ConDexCon MoGR MoHyp conHypConDexCon MoGR MoHyp conHyp
720.91±0.091.27±0.01**0.93±0.030.99±0.10.99±0.30.95±0.041.60±0.061.80±0.091.65±0.010.60±0.051.7±0.091.53±0.01
1200.76±0.081.38±0.09**0.80±011.03±0.05*0.87±0.120.83±0.11.79±0.11.04±0.041.56±0.90.70±0.011.80±0.041.80±0.09

Relative mRNA abundance of genes in larvae treated with (a) dexamethasone, (b) hypoxia and (c) in GR morpholino at 72 and 120hpf. Results were analysed by two-way ANOVA. Effects of time are described in the text. Significant effects of experimental treatment vs respective controls at each time point are *P < 0.05, **P < 0.01 and ***P<0.001 (n= 6–8 groups of 10 fish).

Adult growth and development

Growth

Adult fish pre-treated with dexamethasone were longer (Fig. 4A) and heavier (Fig. 4B) than controls resulting in an increase in condition factor value (Fig. 4C). In contrast, the condition factor for GR Mo adults was reduced compared with controls although, separately, reductions in body length and weight were not statistically significant. Hypoxia during early life had no effect on adult growth parameters. As the initial treatment protocols were undertaken on a large heterogeneous group of male and female embryos, the outcome on adult growth could have been influenced by sex ratios. However, there was no difference in male:female ratios in any of the three treatment groups compared with controls (female dexamethasone 52% vs control 58%, P=0.66; female GR Mo 53% vs control 60%, P=0.53 and female hypoxia 49% vs 59%, P=0.79). There were no differences in growth parameters between treated and control fish by gender (data not shown).

Figure 4
Figure 4

Effect of embryonic treatment on adult body mass, blood glucose and hepatic pepck expression. The effects of embryonic pre-treatment with dexamethasone, hypoxia and GR Mo on body length (A), mass (B) and condition (C) are shown for adult fish at 84dpf. Representative images of adult control (D), dexamethasone (E), hypoxic (F) and GR Mo pre-treated (G) fish show no signs of gross abnormality. Effects of embryonic treatment on adult blood glucose (H) and hepatic pepck mRNA expression (I). All data are mean±s.e.m. compared against respective controls by Student’s t-test (*P ≤ 0.05, ***P ≤ 0.001). Data for A, B and C are n=10 fish, data forh are n=8 fish (mean of 2 readings per fish) and n=3 (5 pooled livers per sample) for mRNA expression. A full colour version of this figure is available at http://dx.doi.org/10.1530/JOE-15-0376.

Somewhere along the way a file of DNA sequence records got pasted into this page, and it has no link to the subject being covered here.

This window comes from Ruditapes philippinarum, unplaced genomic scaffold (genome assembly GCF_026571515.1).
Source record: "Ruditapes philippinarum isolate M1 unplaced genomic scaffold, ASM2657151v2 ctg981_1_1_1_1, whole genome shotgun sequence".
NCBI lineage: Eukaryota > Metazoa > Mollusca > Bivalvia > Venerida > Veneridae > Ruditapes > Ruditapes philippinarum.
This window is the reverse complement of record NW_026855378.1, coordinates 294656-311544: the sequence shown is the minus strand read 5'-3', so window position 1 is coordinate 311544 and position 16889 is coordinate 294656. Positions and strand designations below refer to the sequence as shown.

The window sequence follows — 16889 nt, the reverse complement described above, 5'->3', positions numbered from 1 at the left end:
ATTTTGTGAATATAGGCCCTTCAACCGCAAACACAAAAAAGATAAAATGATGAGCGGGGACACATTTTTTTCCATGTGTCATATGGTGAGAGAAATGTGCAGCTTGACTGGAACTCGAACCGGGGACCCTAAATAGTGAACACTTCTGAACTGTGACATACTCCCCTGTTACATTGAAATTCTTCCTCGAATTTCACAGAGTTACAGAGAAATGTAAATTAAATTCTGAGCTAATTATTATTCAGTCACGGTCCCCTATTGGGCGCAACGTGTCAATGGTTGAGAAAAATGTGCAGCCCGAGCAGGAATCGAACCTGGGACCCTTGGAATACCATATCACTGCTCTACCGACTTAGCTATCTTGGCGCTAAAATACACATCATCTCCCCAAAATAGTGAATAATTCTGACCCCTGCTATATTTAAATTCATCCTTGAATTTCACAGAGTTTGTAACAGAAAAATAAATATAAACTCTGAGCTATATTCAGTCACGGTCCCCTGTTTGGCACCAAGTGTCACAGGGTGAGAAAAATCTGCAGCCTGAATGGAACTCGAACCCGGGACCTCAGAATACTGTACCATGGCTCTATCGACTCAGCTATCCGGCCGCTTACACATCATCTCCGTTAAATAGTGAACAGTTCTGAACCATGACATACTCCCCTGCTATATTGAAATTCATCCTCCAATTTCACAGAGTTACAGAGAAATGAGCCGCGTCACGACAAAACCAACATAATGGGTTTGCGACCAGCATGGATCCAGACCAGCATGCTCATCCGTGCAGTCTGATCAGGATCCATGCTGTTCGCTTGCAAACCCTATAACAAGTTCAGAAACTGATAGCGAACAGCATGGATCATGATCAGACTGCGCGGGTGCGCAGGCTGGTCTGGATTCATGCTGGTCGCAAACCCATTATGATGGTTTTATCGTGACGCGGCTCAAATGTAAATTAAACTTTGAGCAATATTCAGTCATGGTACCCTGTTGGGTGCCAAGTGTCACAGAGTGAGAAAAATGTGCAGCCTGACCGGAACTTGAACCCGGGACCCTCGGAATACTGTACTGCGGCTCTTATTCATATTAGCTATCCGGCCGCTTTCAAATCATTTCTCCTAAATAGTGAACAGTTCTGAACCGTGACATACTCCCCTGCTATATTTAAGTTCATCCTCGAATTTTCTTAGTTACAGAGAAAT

Citation: Journal of Endocrinology 230, 1; 10.1530/JOE-15-0376

Gross morphology

Fish were carefully observed throughout development for structural abnormalities, such as tail kinking, craniofacial abnormalities or skin discoloration. There was no excess of abnormal structural features in any of the three treatment groups (Fig. 4G, H, I and J). At 10dpf, fewer hypoxia-treated fish were observed to be free swimming compared with controls (38%±2% vs 100%±0.5%; P<0.05) consistent with the findings in the open-field swim assessment (see below). By 20dpf, however, most fish in this group were able to swim freely and observations were comparable to controls (97%±3% vs 98%±0.9%). GR Mo fish, at 10dpf, were similarly affected with fewer fish showing free-swimming behaviour (78%±1.5% vs 100%±0.4%, P<0.05) with no differences between treatment groups and controls by 20dpf (98%±1.3% vs 97%±1.0%). Fish treated with dexamethasone as embryos had comparable free-swimming behaviour as controls at both 10 and 20dpf (dexamethasone 98%±1.2% vs controls 99%±0.8% and dexamethasone 99%±0.9% vs control 100%±1.5%, respectively).

Adult metabolic alterations